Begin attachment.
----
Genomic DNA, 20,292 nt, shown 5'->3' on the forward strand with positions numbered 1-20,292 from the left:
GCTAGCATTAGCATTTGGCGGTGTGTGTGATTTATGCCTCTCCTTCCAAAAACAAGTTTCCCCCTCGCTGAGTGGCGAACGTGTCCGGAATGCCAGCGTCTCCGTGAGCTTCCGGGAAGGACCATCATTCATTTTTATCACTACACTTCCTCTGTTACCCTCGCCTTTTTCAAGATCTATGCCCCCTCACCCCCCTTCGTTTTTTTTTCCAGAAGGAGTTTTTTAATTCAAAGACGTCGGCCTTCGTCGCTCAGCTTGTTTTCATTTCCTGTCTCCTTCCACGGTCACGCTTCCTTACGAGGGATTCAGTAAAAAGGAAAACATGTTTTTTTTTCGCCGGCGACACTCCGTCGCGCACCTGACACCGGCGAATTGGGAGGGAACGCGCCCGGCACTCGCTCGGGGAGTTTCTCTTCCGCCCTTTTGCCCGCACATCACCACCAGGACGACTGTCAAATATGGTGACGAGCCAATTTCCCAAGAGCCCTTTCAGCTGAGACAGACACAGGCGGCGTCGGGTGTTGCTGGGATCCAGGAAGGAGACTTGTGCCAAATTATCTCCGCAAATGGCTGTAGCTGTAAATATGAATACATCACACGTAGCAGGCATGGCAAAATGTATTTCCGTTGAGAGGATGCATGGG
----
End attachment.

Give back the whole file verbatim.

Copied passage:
Genomic DNA, 20,292 nt, shown 5'->3' on the forward strand with positions numbered 1-20,292 from the left:
GCTAGCATTAGCATTTGGCGGTGTGTGTGATTTATGCCTCTCCTTCCAAAAACAAGTTTCCCCCTCGCTGAGTGGCGAACGTGTCCGGAATGCCAGCGTCTCCGTGAGCTTCCGGGAAGGACCATCATTCATTTTTATCACTACACTTCCTCTGTTACCCTCGCCTTTTTCAAGATCTATGCCCCCTCACCCCCCTTCGTTTTTTTTTCCAGAAGGAGTTTTTTAATTCAAAGACGTCGGCCTTCGTCGCTCAGCTTGTTTTCATTTCCTGTCTCCTTCCACGGTCACGCTTCCTTACGAGGGATTCAGTAAAAAGGAAAACATGTTTTTTTTTCGCCGGCGACACTCCGTCGCGCACCTGACACCGGCGAATTGGGAGGGAACGCGCCCGGCACTCGCTCGGGGAGTTTCTCTTCCGCCCTTTTGCCCGCACATCACCACCAGGACGACTGTCAAATATGGTGACGAGCCAATTTCCCAAGAGCCCTTTCAGCTGAGACAGACACAGGCGGCGTCGGGTGTTGCTGGGATCCAGGAAGGAGACTTGTGCCAAATTATCTCCGCAAATGGCTGTAGCTGTAAATATGAATACATCACACGTAGCAGGCATGGCAAAATGTATTTCCGTTGAGAGGATGCATGGG